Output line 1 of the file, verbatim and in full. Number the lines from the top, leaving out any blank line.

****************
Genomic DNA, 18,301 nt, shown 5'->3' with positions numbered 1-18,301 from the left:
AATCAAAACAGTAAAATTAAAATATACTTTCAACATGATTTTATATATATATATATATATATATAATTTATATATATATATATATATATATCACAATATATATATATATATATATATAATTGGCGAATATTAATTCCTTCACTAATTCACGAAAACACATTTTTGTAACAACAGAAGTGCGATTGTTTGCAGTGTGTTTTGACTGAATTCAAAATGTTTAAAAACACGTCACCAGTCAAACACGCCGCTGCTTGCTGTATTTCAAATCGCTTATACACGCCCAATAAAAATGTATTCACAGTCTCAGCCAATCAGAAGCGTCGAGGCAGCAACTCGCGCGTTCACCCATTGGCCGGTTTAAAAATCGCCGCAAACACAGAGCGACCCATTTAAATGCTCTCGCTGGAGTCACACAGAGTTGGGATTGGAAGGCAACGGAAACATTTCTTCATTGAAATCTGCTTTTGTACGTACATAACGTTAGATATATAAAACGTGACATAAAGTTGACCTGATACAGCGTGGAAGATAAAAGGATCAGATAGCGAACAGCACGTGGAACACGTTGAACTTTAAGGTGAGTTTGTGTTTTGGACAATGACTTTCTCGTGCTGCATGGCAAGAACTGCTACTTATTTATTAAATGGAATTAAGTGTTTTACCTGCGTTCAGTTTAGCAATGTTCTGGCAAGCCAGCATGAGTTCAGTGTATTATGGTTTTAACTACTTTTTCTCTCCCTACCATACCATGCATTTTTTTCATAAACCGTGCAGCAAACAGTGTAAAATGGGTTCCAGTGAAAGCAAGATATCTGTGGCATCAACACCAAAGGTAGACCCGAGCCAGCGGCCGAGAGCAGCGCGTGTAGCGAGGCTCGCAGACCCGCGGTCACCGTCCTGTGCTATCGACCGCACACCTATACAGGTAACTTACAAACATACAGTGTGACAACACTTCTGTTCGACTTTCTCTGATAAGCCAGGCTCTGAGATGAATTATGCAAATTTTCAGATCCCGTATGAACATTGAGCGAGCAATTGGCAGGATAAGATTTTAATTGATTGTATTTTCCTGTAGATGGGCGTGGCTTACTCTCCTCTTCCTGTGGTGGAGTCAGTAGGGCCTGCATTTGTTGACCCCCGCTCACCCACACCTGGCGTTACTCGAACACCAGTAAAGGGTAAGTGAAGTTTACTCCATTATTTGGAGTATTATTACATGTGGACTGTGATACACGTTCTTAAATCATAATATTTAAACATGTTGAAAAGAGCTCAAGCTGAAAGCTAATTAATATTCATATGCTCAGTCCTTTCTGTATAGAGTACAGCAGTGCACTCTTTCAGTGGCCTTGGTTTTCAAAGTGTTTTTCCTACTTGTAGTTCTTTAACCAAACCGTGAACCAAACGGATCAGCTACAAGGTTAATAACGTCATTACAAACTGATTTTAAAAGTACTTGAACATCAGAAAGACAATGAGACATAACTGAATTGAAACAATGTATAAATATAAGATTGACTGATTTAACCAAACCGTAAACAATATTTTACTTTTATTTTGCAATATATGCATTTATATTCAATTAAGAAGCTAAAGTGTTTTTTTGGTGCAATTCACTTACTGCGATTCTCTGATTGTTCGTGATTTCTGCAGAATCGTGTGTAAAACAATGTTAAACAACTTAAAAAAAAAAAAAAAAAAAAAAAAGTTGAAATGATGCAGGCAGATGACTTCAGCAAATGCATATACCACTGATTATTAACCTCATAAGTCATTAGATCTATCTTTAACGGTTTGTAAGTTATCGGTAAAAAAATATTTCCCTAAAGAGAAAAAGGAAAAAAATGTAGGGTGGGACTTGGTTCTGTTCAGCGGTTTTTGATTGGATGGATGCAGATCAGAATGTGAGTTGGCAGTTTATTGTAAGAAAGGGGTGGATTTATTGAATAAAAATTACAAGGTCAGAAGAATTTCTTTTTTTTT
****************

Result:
Genomic DNA, 18,301 nt, shown 5'->3' with positions numbered 1-18,301 from the left: